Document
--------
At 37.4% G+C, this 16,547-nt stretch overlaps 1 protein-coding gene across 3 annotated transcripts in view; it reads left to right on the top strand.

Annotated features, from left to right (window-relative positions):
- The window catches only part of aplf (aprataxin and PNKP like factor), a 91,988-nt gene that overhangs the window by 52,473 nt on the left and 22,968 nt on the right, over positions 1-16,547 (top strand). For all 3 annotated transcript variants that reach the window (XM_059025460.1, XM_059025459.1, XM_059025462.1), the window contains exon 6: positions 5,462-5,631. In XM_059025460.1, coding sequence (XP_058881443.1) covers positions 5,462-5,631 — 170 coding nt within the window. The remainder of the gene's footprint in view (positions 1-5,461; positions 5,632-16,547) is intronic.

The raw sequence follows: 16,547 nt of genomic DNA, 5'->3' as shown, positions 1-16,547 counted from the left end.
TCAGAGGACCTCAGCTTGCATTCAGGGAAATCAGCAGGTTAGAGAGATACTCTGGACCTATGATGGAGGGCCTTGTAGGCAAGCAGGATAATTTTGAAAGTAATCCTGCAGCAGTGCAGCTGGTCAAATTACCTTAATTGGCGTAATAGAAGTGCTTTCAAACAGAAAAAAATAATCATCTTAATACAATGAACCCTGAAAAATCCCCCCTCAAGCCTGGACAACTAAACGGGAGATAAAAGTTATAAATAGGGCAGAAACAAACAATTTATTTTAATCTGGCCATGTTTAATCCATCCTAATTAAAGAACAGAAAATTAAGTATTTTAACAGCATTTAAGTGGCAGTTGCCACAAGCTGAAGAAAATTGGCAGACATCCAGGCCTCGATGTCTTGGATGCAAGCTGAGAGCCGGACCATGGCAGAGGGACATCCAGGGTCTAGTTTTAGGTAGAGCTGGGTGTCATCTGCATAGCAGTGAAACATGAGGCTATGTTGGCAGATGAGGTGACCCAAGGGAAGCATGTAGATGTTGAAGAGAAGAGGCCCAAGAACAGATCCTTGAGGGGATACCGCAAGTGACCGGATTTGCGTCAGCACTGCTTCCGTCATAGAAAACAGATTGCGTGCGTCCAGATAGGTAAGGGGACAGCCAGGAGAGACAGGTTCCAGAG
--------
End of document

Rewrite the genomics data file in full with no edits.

At 37.4% G+C, this 16,547-nt stretch overlaps 1 protein-coding gene across 3 annotated transcripts in view; it reads left to right on the top strand.

Annotated features, from left to right (window-relative positions):
- The window catches only part of aplf (aprataxin and PNKP like factor), a 91,988-nt gene that overhangs the window by 52,473 nt on the left and 22,968 nt on the right, over positions 1-16,547 (top strand). For all 3 annotated transcript variants that reach the window (XM_059025460.1, XM_059025459.1, XM_059025462.1), the window contains exon 6: positions 5,462-5,631. In XM_059025460.1, coding sequence (XP_058881443.1) covers positions 5,462-5,631 — 170 coding nt within the window. The remainder of the gene's footprint in view (positions 1-5,461; positions 5,632-16,547) is intronic.

The raw sequence follows: 16,547 nt of genomic DNA, 5'->3' as shown, positions 1-16,547 counted from the left end.
TCAGAGGACCTCAGCTTGCATTCAGGGAAATCAGCAGGTTAGAGAGATACTCTGGACCTATGATGGAGGGCCTTGTAGGCAAGCAGGATAATTTTGAAAGTAATCCTGCAGCAGTGCAGCTGGTCAAATTACCTTAATTGGCGTAATAGAAGTGCTTTCAAACAGAAAAAAATAATCATCTTAATACAATGAACCCTGAAAAATCCCCCCTCAAGCCTGGACAACTAAACGGGAGATAAAAGTTATAAATAGGGCAGAAACAAACAATTTATTTTAATCTGGCCATGTTTAATCCATCCTAATTAAAGAACAGAAAATTAAGTATTTTAACAGCATTTAAGTGGCAGTTGCCACAAGCTGAAGAAAATTGGCAGACATCCAGGCCTCGATGTCTTGGATGCAAGCTGAGAGCCGGACCATGGCAGAGGGACATCCAGGGTCTAGTTTTAGGTAGAGCTGGGTGTCATCTGCATAGCAGTGAAACATGAGGCTATGTTGGCAGATGAGGTGACCCAAGGGAAGCATGTAGATGTTGAAGAGAAGAGGCCCAAGAACAGATCCTTGAGGGGATACCGCAAGTGACCGGATTTGCGTCAGCACTGCTTCCGTCATAGAAAACAGATTGCGTGCGTCCAGATAGGTAAGGGGACAGCCAGGAGAGACAGGTTCCAGAG